Credit card debts of the poor: High and rising
AbstractIn this article we report on a little-known aspect of the consumer credit explosion: It has also happened among the poor. Focusing on credit cards, we use data from four releases of the Survey of Consumer Finances (SCF), 1983-1995, to trace the evolution of the debt position of the poor as compared to that of the population at large. The data indicate that from 1983 to 1995 the fraction of poor households with a credit card more than doubled, and the average balances held on these cards rose almost as rapidly as the balances of nonpoor households. In 1983, fewer than 1 in 30 poor households had credit card debts greater than twice their monthly incomes; by 1995, more than 1 in 8 did. There is no strong evidence at the moment that the added debt has increased the financial distress of these households. Nonetheless, because of the debt increase, poor households at the end of the 1990s are more vulnerable to an economic downturn than they were at the end of the 1980s.© 1998 by the Association for Public Policy Analysis and Management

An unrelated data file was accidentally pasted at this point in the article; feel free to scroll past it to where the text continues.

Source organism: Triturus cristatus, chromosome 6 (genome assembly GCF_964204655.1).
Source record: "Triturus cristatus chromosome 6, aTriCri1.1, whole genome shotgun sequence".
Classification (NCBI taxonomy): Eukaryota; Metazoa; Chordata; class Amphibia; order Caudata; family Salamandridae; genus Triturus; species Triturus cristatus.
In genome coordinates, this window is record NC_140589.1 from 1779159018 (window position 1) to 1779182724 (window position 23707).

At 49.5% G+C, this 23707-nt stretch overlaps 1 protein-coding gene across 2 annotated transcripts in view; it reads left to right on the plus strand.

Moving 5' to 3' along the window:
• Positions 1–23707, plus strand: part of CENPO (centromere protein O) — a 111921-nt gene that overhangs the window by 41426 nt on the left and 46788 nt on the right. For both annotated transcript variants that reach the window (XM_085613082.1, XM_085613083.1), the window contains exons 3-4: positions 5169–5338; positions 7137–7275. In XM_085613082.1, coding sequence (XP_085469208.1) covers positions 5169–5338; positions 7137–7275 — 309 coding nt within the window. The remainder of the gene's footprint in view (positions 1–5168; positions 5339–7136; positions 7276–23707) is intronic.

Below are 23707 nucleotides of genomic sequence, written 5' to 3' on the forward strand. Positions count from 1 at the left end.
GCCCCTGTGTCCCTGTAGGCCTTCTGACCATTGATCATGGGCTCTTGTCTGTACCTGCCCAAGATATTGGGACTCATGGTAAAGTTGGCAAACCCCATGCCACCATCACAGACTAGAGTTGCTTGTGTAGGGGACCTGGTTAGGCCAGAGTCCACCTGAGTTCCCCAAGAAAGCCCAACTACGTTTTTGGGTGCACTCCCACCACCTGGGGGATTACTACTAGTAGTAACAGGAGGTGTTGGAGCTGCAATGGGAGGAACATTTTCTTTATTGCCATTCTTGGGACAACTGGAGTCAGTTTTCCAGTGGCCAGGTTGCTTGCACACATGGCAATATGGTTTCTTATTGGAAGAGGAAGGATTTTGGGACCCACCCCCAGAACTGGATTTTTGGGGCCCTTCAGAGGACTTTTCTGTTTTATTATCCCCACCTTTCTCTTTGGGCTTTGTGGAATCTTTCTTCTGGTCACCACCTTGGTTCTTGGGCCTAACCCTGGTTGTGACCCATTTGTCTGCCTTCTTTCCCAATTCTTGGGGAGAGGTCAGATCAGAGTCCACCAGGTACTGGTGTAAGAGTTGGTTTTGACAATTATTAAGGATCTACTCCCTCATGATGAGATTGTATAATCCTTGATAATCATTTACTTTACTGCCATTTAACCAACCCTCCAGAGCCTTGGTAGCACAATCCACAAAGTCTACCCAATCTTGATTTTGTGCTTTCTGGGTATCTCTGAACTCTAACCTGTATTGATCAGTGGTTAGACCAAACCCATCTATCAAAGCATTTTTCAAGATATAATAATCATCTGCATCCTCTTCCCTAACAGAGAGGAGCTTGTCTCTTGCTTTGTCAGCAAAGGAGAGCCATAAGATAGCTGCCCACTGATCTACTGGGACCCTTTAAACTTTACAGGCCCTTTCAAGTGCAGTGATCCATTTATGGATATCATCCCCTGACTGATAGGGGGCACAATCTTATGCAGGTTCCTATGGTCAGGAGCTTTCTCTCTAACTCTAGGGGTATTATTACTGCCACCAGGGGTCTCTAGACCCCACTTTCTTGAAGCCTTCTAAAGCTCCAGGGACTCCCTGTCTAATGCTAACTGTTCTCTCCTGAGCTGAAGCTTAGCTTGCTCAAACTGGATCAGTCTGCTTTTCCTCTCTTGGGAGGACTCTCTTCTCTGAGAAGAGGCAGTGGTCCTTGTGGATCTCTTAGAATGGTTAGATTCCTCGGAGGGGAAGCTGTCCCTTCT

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Bibliographic InfoArticle provided by John Wiley & Sons, Ltd. in its journal Journal of Policy Analysis and Management.
Volume (Year): 18 (1999)
Issue (Month): 1 ()
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